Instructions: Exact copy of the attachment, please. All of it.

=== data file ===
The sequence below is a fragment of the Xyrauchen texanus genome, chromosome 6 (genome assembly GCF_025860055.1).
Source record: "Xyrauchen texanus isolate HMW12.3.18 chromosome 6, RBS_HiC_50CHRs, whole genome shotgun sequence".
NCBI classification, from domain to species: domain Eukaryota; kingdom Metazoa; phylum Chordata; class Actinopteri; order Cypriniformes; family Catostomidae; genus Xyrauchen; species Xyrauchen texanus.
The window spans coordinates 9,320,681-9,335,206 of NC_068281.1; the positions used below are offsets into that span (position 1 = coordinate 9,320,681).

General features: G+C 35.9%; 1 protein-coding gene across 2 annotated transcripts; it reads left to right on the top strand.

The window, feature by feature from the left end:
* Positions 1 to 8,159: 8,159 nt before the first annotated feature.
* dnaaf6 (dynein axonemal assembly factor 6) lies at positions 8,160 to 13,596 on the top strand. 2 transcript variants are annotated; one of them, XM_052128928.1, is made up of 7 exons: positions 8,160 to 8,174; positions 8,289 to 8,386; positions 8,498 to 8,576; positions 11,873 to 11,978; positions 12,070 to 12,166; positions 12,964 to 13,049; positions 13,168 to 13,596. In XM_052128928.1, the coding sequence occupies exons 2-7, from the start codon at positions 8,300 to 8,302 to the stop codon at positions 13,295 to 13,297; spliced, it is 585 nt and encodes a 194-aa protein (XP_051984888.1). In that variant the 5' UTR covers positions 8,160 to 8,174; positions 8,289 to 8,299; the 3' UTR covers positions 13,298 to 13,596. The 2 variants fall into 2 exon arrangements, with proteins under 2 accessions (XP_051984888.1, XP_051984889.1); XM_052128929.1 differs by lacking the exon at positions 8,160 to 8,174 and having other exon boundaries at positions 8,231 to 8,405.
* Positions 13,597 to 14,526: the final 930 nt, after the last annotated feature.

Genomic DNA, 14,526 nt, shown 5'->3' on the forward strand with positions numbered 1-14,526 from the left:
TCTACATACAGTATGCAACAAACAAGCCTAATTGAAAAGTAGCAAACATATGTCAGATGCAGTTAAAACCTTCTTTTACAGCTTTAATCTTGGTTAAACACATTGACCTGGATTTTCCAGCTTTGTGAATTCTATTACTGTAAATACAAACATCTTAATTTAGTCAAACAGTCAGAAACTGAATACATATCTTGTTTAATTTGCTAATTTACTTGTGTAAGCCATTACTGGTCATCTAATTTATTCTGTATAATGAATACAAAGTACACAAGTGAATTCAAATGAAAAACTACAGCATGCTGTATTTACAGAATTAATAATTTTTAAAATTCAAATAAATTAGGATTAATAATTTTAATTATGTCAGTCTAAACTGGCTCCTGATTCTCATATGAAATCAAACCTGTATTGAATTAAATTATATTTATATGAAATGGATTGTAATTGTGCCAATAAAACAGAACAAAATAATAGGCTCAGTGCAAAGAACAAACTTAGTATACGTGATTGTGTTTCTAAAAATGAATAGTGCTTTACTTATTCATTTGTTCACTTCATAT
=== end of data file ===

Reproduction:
The sequence below is a fragment of the Xyrauchen texanus genome, chromosome 6 (genome assembly GCF_025860055.1).
Source record: "Xyrauchen texanus isolate HMW12.3.18 chromosome 6, RBS_HiC_50CHRs, whole genome shotgun sequence".
NCBI classification, from domain to species: domain Eukaryota; kingdom Metazoa; phylum Chordata; class Actinopteri; order Cypriniformes; family Catostomidae; genus Xyrauchen; species Xyrauchen texanus.
The window spans coordinates 9,320,681-9,335,206 of NC_068281.1; the positions used below are offsets into that span (position 1 = coordinate 9,320,681).

General features: G+C 35.9%; 1 protein-coding gene across 2 annotated transcripts; it reads left to right on the top strand.

The window, feature by feature from the left end:
* Positions 1 to 8,159: 8,159 nt before the first annotated feature.
* dnaaf6 (dynein axonemal assembly factor 6) lies at positions 8,160 to 13,596 on the top strand. 2 transcript variants are annotated; one of them, XM_052128928.1, is made up of 7 exons: positions 8,160 to 8,174; positions 8,289 to 8,386; positions 8,498 to 8,576; positions 11,873 to 11,978; positions 12,070 to 12,166; positions 12,964 to 13,049; positions 13,168 to 13,596. In XM_052128928.1, the coding sequence occupies exons 2-7, from the start codon at positions 8,300 to 8,302 to the stop codon at positions 13,295 to 13,297; spliced, it is 585 nt and encodes a 194-aa protein (XP_051984888.1). In that variant the 5' UTR covers positions 8,160 to 8,174; positions 8,289 to 8,299; the 3' UTR covers positions 13,298 to 13,596. The 2 variants fall into 2 exon arrangements, with proteins under 2 accessions (XP_051984888.1, XP_051984889.1); XM_052128929.1 differs by lacking the exon at positions 8,160 to 8,174 and having other exon boundaries at positions 8,231 to 8,405.
* Positions 13,597 to 14,526: the final 930 nt, after the last annotated feature.

Genomic DNA, 14,526 nt, shown 5'->3' on the forward strand with positions numbered 1-14,526 from the left:
TCTACATACAGTATGCAACAAACAAGCCTAATTGAAAAGTAGCAAACATATGTCAGATGCAGTTAAAACCTTCTTTTACAGCTTTAATCTTGGTTAAACACATTGACCTGGATTTTCCAGCTTTGTGAATTCTATTACTGTAAATACAAACATCTTAATTTAGTCAAACAGTCAGAAACTGAATACATATCTTGTTTAATTTGCTAATTTACTTGTGTAAGCCATTACTGGTCATCTAATTTATTCTGTATAATGAATACAAAGTACACAAGTGAATTCAAATGAAAAACTACAGCATGCTGTATTTACAGAATTAATAATTTTTAAAATTCAAATAAATTAGGATTAATAATTTTAATTATGTCAGTCTAAACTGGCTCCTGATTCTCATATGAAATCAAACCTGTATTGAATTAAATTATATTTATATGAAATGGATTGTAATTGTGCCAATAAAACAGAACAAAATAATAGGCTCAGTGCAAAGAACAAACTTAGTATACGTGATTGTGTTTCTAAAAATGAATAGTGCTTTACTTATTCATTTGTTCACTTCATAT